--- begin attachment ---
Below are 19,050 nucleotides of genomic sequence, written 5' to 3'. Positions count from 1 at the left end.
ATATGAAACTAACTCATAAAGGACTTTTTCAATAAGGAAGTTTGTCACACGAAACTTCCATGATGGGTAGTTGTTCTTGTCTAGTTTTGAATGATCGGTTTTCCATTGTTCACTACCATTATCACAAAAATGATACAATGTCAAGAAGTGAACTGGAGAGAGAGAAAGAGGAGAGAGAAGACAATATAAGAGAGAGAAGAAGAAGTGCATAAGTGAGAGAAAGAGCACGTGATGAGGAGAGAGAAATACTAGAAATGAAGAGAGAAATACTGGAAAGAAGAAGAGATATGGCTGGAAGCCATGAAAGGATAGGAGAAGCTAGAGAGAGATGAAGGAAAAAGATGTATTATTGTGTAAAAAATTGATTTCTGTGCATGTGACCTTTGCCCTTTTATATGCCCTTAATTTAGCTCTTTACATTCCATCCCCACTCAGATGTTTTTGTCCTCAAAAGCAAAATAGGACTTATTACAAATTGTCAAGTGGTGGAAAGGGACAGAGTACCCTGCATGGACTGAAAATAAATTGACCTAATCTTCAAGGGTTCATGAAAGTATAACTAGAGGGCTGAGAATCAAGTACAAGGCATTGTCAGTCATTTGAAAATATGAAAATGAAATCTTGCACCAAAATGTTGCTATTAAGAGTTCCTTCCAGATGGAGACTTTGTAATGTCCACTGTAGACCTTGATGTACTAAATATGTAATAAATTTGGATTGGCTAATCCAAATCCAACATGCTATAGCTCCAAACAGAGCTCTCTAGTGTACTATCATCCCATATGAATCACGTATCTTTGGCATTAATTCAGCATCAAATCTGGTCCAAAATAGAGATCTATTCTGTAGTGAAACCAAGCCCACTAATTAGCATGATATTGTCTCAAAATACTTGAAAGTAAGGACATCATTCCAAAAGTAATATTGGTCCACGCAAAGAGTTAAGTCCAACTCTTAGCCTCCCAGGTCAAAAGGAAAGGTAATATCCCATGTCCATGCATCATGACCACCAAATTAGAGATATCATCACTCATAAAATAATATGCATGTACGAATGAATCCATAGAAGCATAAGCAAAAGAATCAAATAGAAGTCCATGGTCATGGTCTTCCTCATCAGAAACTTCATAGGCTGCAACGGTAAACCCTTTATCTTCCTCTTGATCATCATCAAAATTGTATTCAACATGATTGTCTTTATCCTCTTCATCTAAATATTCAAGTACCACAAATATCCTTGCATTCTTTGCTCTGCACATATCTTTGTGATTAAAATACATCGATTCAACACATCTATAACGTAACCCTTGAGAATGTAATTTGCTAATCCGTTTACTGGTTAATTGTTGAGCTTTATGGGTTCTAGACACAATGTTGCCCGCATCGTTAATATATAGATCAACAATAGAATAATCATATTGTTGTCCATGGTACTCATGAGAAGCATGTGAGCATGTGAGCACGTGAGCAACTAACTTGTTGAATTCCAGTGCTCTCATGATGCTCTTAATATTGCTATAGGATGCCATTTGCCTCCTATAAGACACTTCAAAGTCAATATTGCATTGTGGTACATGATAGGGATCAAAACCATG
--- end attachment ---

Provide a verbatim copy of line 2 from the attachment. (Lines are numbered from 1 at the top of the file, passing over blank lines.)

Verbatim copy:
ATATGAAACTAACTCATAAAGGACTTTTTCAATAAGGAAGTTTGTCACACGAAACTTCCATGATGGGTAGTTGTTCTTGTCTAGTTTTGAATGATCGGTTTTCCATTGTTCACTACCATTATCACAAAAATGATACAATGTCAAGAAGTGAACTGGAGAGAGAGAAAGAGGAGAGAGAAGACAATATAAGAGAGAGAAGAAGAAGTGCATAAGTGAGAGAAAGAGCACGTGATGAGGAGAGAGAAATACTAGAAATGAAGAGAGAAATACTGGAAAGAAGAAGAGATATGGCTGGAAGCCATGAAAGGATAGGAGAAGCTAGAGAGAGATGAAGGAAAAAGATGTATTATTGTGTAAAAAATTGATTTCTGTGCATGTGACCTTTGCCCTTTTATATGCCCTTAATTTAGCTCTTTACATTCCATCCCCACTCAGATGTTTTTGTCCTCAAAAGCAAAATAGGACTTATTACAAATTGTCAAGTGGTGGAAAGGGACAGAGTACCCTGCATGGACTGAAAATAAATTGACCTAATCTTCAAGGGTTCATGAAAGTATAACTAGAGGGCTGAGAATCAAGTACAAGGCATTGTCAGTCATTTGAAAATATGAAAATGAAATCTTGCACCAAAATGTTGCTATTAAGAGTTCCTTCCAGATGGAGACTTTGTAATGTCCACTGTAGACCTTGATGTACTAAATATGTAATAAATTTGGATTGGCTAATCCAAATCCAACATGCTATAGCTCCAAACAGAGCTCTCTAGTGTACTATCATCCCATATGAATCACGTATCTTTGGCATTAATTCAGCATCAAATCTGGTCCAAAATAGAGATCTATTCTGTAGTGAAACCAAGCCCACTAATTAGCATGATATTGTCTCAAAATACTTGAAAGTAAGGACATCATTCCAAAAGTAATATTGGTCCACGCAAAGAGTTAAGTCCAACTCTTAGCCTCCCAGGTCAAAAGGAAAGGTAATATCCCATGTCCATGCATCATGACCACCAAATTAGAGATATCATCACTCATAAAATAATATGCATGTACGAATGAATCCATAGAAGCATAAGCAAAAGAATCAAATAGAAGTCCATGGTCATGGTCTTCCTCATCAGAAACTTCATAGGCTGCAACGGTAAACCCTTTATCTTCCTCTTGATCATCATCAAAATTGTATTCAACATGATTGTCTTTATCCTCTTCATCTAAATATTCAAGTACCACAAATATCCTTGCATTCTTTGCTCTGCACATATCTTTGTGATTAAAATACATCGATTCAACACATCTATAACGTAACCCTTGAGAATGTAATTTGCTAATCCGTTTACTGGTTAATTGTTGAGCTTTATGGGTTCTAGACACAATGTTGCCCGCATCGTTAATATATAGATCAACAATAGAATAATCATATTGTTGTCCATGGTACTCATGAGAAGCATGTGAGCATGTGAGCACGTGAGCAACTAACTTGTTGAATTCCAGTGCTCTCATGATGCTCTTAATATTGCTATAGGATGCCATTTGCCTCCTATAAGACACTTCAAAGTCAATATTGCATTGTGGTACATGATAGGGATCAAAACCATG